When I was 24 years old, early days of my career, I never ventured much outside of my hometown Mumbai, where 25 degrees Celsius are considered a cooler temperature. Endless traffic jams are the norm and snowfall implies exotic locations seen in Bollywood films. During my childhood we simply could not afford to do trips to "dream" locations with a lot of snowfall. So you might imagine my excitement when I heard that my first assignment in Japan in 1999 should in be a pretty cold location (at least in winter) called Urasa in Niigata Prefecture.
I was not at all prepared to know what to expect and in Tokyo it was already quite cold when I started my first journey on the Joetsu Shinkansen to Urasa. The weather was clear with no snowfall when we started, and even until 30 minutes before we should arrive at Urasa station, there was no sign of snowflakes. Then the bullet train went inside a tunnel, only to come out on the other side to give me the shock of my life. Seriously, rather than a positive reaction, I was shocked to see that pile of snow and white as far as I could see. That was something, well, whatever... I almost panicked, and I am reliving this experience even now as I write this 14 years later...
Together with my boss I got off at Urasa Station and what I saw was meters of snow piled up all around, with not a person in sight. We made our way through the snow, pulling the bags to our apartment. Although it was just 2 minutes from the station it was sufficient to make our feet cold since we had not prepared ourselves with the right shoes.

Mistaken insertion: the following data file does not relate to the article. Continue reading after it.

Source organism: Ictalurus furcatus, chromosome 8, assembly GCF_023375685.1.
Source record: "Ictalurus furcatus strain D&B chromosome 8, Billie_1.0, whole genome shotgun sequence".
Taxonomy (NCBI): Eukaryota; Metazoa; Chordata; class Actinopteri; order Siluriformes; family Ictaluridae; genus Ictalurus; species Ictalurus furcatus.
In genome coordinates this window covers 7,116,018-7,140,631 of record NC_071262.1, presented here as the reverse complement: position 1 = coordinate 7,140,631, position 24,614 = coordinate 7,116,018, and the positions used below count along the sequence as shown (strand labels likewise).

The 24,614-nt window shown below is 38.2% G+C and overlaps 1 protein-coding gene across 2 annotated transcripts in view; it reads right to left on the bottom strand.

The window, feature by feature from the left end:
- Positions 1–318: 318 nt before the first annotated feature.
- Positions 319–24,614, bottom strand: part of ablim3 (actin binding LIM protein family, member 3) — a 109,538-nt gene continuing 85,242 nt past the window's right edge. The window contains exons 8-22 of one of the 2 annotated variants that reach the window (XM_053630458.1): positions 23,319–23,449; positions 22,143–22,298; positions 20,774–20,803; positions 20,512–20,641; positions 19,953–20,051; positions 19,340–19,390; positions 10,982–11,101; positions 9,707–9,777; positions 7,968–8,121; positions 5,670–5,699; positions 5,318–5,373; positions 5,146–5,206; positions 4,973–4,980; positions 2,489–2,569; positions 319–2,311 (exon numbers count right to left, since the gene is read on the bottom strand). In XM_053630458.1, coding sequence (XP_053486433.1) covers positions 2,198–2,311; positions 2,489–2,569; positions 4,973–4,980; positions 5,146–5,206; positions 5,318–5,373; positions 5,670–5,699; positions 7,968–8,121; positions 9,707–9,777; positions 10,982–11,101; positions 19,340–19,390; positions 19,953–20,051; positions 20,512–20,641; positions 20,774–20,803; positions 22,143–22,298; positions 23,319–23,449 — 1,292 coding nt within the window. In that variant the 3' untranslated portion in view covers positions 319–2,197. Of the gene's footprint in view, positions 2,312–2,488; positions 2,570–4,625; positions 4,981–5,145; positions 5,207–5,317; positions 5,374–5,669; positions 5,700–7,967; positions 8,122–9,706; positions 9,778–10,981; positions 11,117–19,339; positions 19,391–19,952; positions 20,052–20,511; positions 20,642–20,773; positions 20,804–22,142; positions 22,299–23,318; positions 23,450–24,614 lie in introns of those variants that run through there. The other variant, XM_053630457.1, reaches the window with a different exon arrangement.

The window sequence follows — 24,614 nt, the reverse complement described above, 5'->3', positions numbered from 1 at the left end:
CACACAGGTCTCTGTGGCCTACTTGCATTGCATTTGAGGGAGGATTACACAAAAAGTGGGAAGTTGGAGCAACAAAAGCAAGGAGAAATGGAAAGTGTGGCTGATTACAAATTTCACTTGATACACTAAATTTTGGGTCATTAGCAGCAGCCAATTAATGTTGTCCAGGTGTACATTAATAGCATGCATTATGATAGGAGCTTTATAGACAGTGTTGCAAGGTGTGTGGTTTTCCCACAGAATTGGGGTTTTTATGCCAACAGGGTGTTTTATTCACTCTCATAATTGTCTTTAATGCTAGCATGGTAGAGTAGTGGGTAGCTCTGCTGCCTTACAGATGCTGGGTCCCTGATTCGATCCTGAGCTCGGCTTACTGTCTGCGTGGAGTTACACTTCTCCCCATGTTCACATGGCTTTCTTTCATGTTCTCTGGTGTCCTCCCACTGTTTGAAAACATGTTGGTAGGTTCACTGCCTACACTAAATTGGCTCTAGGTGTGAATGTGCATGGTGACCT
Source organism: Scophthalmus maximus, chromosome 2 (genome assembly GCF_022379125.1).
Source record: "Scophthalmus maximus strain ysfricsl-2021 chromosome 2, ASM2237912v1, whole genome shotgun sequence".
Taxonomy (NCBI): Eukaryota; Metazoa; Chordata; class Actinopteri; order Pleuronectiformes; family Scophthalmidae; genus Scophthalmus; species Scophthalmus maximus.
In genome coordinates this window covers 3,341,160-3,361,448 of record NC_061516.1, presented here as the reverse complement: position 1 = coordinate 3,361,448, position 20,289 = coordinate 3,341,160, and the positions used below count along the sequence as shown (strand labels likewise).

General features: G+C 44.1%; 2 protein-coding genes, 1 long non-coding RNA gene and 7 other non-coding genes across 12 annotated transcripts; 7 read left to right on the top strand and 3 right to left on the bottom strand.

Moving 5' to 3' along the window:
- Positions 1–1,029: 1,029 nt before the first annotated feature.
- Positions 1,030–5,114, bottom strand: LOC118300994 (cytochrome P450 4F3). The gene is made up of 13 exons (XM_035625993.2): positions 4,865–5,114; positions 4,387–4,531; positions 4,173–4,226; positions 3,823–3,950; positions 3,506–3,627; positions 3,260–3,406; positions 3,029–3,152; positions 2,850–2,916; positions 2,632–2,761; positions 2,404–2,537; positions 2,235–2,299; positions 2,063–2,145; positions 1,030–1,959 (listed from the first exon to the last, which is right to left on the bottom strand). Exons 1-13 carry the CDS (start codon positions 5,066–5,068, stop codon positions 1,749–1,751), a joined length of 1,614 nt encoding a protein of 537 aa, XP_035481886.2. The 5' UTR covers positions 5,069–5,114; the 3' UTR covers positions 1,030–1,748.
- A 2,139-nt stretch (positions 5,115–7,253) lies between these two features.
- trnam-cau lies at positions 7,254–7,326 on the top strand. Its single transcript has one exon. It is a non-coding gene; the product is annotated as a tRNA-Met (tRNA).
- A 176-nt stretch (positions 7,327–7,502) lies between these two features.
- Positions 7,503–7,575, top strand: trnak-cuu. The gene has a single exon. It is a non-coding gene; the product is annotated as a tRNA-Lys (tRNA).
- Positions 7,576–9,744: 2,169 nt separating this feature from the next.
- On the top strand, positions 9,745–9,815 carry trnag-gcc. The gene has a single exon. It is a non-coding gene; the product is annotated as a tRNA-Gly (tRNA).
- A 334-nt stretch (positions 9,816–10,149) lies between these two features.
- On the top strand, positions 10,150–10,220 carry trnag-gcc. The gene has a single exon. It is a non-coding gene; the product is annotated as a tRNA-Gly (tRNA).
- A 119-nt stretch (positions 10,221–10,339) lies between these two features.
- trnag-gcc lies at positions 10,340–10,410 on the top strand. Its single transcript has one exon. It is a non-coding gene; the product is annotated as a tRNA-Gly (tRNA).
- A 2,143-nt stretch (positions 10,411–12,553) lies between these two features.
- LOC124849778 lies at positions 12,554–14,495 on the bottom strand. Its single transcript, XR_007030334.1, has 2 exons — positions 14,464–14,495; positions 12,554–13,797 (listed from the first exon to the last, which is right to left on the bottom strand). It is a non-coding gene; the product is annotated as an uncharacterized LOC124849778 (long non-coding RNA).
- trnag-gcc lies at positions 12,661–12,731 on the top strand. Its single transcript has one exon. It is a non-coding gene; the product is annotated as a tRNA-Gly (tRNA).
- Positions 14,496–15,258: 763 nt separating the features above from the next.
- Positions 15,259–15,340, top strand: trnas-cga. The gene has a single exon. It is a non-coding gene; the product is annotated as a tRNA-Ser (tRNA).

There are two train lines passing through Urasa Station, the Joetsu Shinkansen (bullet train) and the local JR Joetsu line, the latter connecting to Nagaoka on one end and Muikamachi on the other. The frequency of this local line is quite limited, but there is an unofficial compilation of schedules that can help you with your planning.
The station itself has good facilities to rest and the waiting room is a great place to keep yourself warm until the train arrives. An elaborate tatami-style sitting arrangement in a waiting room in Tokyo would be quite unique; however, it is a regular feature in remote locations like Urasa. The station is ideal for tourists who are looking to get away from the ski-centric crowds of the nearby Gala-Yuzawa resorts and who rather want to enjoy a peaceful place to rest and enjoy the snowfall. A bank, a post office and ramen shop are all are in the vicinity of the West exit of Urasa Station. About a 5-minute walk from the station there is the Hotel Okabe, where you can get reasonable accommodation and bus services to the surrounding ski slopes. It's also nice in autumn, when there is a great variety of colors on the nearby hills. A bus from Urasa Station also connects to the Jusco Shopping Mall in Muikamachi, although the frequency of this service is very low.
One thing which will surprise most visitors is, that there are a lot of foreigners around and the station staff speaks good English and they have English and other foreign language material to share. That's mainly because of the presence of the International University of Japan (IUJ) in Urasa. I have fond memories of that campus, too, as my brother graduated from this university.
Urasa is also famous for its rice farming, and although it is pretty small, the little town has a few very nice places of interest throughout the year. The highlight however takes place on the third of March every year, when the Urasa Bishamondou Naked-Man Festival is conducted at the nearby shrine, just a 5-minute walk from the station. This is maybe the best time to visit the shrine; it's a festival full of action—as the name might suggest!